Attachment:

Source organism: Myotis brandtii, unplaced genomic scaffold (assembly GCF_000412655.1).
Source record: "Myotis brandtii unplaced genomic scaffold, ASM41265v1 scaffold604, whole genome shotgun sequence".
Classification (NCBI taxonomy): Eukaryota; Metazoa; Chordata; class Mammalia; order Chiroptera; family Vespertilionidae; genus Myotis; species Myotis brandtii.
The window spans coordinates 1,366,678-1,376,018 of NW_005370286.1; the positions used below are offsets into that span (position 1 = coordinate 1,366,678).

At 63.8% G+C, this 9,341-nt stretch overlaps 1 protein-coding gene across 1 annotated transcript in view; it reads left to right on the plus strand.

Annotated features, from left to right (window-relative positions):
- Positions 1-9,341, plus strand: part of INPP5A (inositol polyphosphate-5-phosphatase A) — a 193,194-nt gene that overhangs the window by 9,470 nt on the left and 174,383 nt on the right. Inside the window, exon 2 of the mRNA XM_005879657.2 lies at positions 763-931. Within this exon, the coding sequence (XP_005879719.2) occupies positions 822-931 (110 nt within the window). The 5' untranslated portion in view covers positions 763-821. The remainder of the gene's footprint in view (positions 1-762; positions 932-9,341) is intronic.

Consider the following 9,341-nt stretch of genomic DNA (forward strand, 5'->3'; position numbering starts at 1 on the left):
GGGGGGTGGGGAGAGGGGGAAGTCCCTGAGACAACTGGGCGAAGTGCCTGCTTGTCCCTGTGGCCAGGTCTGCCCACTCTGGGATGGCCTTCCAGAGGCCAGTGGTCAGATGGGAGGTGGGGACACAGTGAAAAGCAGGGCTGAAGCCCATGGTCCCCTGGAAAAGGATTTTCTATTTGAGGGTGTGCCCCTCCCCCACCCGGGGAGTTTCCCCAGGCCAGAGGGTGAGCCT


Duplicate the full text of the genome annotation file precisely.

Source organism: Myotis brandtii, unplaced genomic scaffold (assembly GCF_000412655.1).
Source record: "Myotis brandtii unplaced genomic scaffold, ASM41265v1 scaffold604, whole genome shotgun sequence".
Classification (NCBI taxonomy): Eukaryota; Metazoa; Chordata; class Mammalia; order Chiroptera; family Vespertilionidae; genus Myotis; species Myotis brandtii.
The window spans coordinates 1,366,678-1,376,018 of NW_005370286.1; the positions used below are offsets into that span (position 1 = coordinate 1,366,678).

At 63.8% G+C, this 9,341-nt stretch overlaps 1 protein-coding gene across 1 annotated transcript in view; it reads left to right on the plus strand.

Annotated features, from left to right (window-relative positions):
- Positions 1-9,341, plus strand: part of INPP5A (inositol polyphosphate-5-phosphatase A) — a 193,194-nt gene that overhangs the window by 9,470 nt on the left and 174,383 nt on the right. Inside the window, exon 2 of the mRNA XM_005879657.2 lies at positions 763-931. Within this exon, the coding sequence (XP_005879719.2) occupies positions 822-931 (110 nt within the window). The 5' untranslated portion in view covers positions 763-821. The remainder of the gene's footprint in view (positions 1-762; positions 932-9,341) is intronic.

Consider the following 9,341-nt stretch of genomic DNA (forward strand, 5'->3'; position numbering starts at 1 on the left):
GGGGGGTGGGGAGAGGGGGAAGTCCCTGAGACAACTGGGCGAAGTGCCTGCTTGTCCCTGTGGCCAGGTCTGCCCACTCTGGGATGGCCTTCCAGAGGCCAGTGGTCAGATGGGAGGTGGGGACACAGTGAAAAGCAGGGCTGAAGCCCATGGTCCCCTGGAAAAGGATTTTCTATTTGAGGGTGTGCCCCTCCCCCACCCGGGGAGTTTCCCCAGGCCAGAGGGTGAGCCT